On her. She might have sliced her nails across his throat, devouring his blood, sweeter than any other human male’s blood she’d ever indulged herself in, if she hadn’t started to yawn herself. 

His mouth is slightly ajar, softly snoring under the moonlight. And so she relaxes her muscles. Adjusts their bodies so that he’s not crushing her with his weight, but rather wrapping his arm around her, pressing her against his warm, firm chest. She would miss his body once he had found a human wife. Wasn’t sure if she’d ever want to let someone touch her like this again.

Manon had almost fully drifted off when the arm around her waist pulled her closer, sleepy smiles crossing both of their faces.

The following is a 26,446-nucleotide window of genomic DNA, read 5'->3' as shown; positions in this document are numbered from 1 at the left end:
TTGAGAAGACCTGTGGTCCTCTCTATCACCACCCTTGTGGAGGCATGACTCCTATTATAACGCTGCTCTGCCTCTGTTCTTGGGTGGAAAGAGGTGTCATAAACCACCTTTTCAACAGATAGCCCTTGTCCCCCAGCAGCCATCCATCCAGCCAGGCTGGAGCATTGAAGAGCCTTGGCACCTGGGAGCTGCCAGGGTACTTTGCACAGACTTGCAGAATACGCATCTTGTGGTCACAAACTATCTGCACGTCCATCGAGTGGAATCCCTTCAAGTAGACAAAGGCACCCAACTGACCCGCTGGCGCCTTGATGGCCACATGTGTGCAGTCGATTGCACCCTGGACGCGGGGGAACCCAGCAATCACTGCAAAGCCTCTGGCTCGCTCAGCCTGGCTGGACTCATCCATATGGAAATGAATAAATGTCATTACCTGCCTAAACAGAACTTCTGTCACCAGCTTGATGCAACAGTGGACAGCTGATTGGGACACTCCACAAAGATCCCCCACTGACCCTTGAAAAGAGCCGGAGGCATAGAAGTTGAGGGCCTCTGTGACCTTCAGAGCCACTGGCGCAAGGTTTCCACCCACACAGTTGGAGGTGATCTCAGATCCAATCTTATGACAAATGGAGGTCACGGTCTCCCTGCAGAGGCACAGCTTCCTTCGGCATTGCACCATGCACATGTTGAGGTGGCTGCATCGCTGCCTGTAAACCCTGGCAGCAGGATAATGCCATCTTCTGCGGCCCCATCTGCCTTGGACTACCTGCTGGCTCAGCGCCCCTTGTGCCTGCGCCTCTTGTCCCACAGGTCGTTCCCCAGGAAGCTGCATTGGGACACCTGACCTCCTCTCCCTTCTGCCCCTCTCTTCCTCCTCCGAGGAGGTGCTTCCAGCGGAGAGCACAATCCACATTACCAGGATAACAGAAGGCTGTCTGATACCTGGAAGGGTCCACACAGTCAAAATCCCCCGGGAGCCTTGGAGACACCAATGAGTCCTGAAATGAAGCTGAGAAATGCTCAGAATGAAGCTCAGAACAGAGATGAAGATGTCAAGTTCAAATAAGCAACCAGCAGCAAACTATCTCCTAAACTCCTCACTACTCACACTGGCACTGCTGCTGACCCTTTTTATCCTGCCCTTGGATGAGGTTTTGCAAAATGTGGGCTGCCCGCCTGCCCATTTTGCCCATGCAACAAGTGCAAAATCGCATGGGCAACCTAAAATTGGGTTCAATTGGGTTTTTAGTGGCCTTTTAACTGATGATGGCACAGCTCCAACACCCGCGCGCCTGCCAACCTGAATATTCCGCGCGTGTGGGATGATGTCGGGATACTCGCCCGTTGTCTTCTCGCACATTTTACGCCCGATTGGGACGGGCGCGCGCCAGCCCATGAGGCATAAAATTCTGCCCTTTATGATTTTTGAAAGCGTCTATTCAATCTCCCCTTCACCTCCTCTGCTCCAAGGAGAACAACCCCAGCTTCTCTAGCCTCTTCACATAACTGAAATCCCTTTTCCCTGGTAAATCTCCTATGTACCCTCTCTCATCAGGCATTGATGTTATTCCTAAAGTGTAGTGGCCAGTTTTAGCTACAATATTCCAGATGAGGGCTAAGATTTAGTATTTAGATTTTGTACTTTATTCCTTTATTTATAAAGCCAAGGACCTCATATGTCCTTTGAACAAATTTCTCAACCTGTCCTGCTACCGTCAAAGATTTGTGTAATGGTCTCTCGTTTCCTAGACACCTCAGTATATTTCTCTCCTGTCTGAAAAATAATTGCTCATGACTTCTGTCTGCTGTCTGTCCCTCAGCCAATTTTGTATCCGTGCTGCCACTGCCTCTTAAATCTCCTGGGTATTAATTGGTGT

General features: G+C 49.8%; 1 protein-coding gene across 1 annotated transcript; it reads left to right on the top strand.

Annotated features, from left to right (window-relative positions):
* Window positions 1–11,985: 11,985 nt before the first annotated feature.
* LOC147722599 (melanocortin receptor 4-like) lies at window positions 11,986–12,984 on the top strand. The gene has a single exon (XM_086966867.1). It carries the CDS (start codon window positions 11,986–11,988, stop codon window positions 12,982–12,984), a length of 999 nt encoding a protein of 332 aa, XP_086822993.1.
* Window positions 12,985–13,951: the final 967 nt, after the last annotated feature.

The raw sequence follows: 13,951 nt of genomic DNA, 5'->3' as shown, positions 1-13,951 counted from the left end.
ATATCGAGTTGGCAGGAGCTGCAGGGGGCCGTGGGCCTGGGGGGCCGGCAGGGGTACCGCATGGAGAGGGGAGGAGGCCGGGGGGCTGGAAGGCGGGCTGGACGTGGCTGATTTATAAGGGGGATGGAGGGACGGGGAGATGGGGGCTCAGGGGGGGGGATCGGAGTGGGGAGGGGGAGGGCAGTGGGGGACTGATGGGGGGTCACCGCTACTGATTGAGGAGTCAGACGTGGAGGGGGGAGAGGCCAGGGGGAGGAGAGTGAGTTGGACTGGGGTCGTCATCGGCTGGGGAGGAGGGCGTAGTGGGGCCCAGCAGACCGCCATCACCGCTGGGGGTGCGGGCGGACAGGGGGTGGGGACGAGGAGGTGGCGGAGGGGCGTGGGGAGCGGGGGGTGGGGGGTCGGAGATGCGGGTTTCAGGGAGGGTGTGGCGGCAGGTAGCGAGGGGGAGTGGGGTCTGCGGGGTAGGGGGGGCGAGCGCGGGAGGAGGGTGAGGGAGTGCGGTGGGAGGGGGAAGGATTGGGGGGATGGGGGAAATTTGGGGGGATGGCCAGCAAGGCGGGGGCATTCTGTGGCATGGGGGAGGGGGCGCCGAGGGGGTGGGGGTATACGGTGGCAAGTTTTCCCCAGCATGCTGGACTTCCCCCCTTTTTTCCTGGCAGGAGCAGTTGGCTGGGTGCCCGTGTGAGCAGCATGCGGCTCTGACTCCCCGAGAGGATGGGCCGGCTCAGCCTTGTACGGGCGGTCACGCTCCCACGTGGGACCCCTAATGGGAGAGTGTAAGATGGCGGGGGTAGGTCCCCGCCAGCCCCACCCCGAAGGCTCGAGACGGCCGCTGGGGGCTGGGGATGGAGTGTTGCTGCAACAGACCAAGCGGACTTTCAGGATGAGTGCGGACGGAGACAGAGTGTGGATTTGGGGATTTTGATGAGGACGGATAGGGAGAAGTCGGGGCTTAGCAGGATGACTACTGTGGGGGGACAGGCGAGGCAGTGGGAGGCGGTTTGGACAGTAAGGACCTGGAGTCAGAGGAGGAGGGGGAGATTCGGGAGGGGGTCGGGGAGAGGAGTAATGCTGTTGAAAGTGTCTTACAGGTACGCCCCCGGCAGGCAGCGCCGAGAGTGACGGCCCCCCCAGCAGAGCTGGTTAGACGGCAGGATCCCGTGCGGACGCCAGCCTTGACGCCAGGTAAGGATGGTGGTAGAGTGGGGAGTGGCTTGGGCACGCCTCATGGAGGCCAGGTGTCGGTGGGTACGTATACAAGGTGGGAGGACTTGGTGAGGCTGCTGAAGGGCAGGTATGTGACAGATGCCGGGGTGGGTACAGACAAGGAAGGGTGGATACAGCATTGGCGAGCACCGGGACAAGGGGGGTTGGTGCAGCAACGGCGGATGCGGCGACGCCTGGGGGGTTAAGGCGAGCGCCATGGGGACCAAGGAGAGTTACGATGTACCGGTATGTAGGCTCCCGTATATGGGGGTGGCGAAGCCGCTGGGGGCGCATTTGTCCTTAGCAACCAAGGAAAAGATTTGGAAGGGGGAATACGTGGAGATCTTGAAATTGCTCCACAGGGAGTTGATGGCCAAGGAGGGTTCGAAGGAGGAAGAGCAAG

The next morning, the king refuses to wake up.

Manon had awoken at first light, his arm still wrapped tightly around her, ready for a shower before they joined Chaol and Yrene for breakfast. She’d tried to slip out of their bed, but his arm wouldn’t let her go.

“Dorian,” she’d said. “Wake up.”

He made no response.

“Dorian. I need to shower.”

He continued sleeping.

“You can join me.”

“Mm,” he murmured sleepily but still refused to release her from this death grip.

Manon shifts so that she’s facing him. “Dorian. We have to go.”

“A few more minutes,” he mumbles. 

Manon rolls her eyes and considers rolling them both off of the bed, until his body hits the floor with a thud. She almost does – when she thinks back to a time at Blackbeak Keep, when Vesta had been drawling on and on about some human male she’d seduced.